Renewable energy supporters often ask why we can't simply get all our electricity from rooftop solar, backyard wind and energy efficiency. Why do large energy companies keeping pushing for centralized generation?

GTM asked this of a panel on distributed renewables at the sixth annual VerdeXchange conference, a California-centric event bringing together greentech policymakers, advocates and entrepreneurs.

“California has a mature and built-out distribution and generation infrastructure base,” explained Nicholas Chaset, Special Advisor for DG, CHP and Energy Storage to Governor Brown. “We are working toward an increasingly distributed energy future, but the goal isn’t meeting the state’s energy needs with 100 percent localized resources. The goal is trying to decarbonize our system as completely as possible.”

Localized resources and efficiency, Chaset said, are preferable. “Our 2020 goals of zero net energy in our commercial and residential spaces are going to require an incredible reliance on localized renewables and efficiency.” To enable that transition over the next twenty years, the state is making infrastructure investments in efficiency and localized renewables as opposed to conventional central station resources.

But at present, Chaset said, “there are concerns about cost and about load balancing. Even when you account for transmission upgrades and environmental mitigation, central station renewables are more cost-effective than end-load renewables. And there is the absolute need for power quickly. In a load pocket like LA, it would be very difficult to meet that need with only distributed generation. You need some centralized generation to balance load and supply.”

The utility representatives agreed, explaining that grid stability was their most important objective when considering massive amount of renewables on the grid.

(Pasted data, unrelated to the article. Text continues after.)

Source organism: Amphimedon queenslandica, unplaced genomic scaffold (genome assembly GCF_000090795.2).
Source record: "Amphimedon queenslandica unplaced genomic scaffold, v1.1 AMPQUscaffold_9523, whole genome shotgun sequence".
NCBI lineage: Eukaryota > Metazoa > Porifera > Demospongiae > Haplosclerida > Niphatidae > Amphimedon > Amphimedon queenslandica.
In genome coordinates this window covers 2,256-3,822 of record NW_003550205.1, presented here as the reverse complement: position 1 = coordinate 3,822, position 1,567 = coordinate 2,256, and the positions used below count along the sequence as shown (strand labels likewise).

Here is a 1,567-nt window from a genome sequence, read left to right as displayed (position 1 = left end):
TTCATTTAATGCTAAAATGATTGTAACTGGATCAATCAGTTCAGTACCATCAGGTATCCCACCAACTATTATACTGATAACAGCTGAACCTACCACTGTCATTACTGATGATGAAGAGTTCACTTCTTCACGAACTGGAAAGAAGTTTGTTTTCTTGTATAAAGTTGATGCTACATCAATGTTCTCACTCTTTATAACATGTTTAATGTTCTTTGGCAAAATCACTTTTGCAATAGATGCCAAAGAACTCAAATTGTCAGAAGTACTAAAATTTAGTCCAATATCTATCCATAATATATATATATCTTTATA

"The real problem," said James Kelly, a former Southern California Edison executive focused on transmission, "is keeping the grid stable by simultaneously matching demand and supply. Most renewable resources are fundamentally intermittent. Not biomass or geothermal, but the most plentiful are intermittent. And they are really intermittent. The grid operator can’t match supply and demand without an incredibly smart system.”

Most renewable resources, Kelly added, don’t provide “the other electrical characteristics necessary to keep the lights on, like VARS, inertia, and frequency regulation, so you would get very poor quality or ineffective power until the technology is in place to maintain grid stability.”

However, it's not just distributed renewables that worry these companies -- it's the level of penetration.

“We tend to see that idea [100 percent renewables] as utopia,” said NRG Energy Services VP David Stickler, “because so many technological advances have to happen to achieve it. There are great technologies coming. Large-scale storage, for instance. As an investor-owned utility, we make investments in storage technology. But we don’t have that technology yet.”

There is an infrastructure that has yet to be built, Stickler said, involving communications and data analysis. “We call it ancillary services. Frequency response and other such things have to be replaced by something to keep the grid stable.”

As an investor-owned utility, NRG Energy sees utopia out there somewhere, said Stickler.

“If we continue to make conscious, strategic investments to build out the infrastructure, there are certain technologies now -- bridge technologies, like our ultra-low-emissions, behind-the-meter, distributed natural gas technologies -- which fill the void for twenty years or so. We can build all those infrastructure systems on a very reliable source today, so when storage comes or when the Bloom Box or fuel cells can be reliably deployed, we are already, as a system, ready.”

"We don’t know what energy delivery will look like in twenty years, but we’re willing to go down that path and work very hard to get there,” he said.

From last year's VerdeXchange conference, a session on Transmission, Grid Integration, and Storage of Renewables: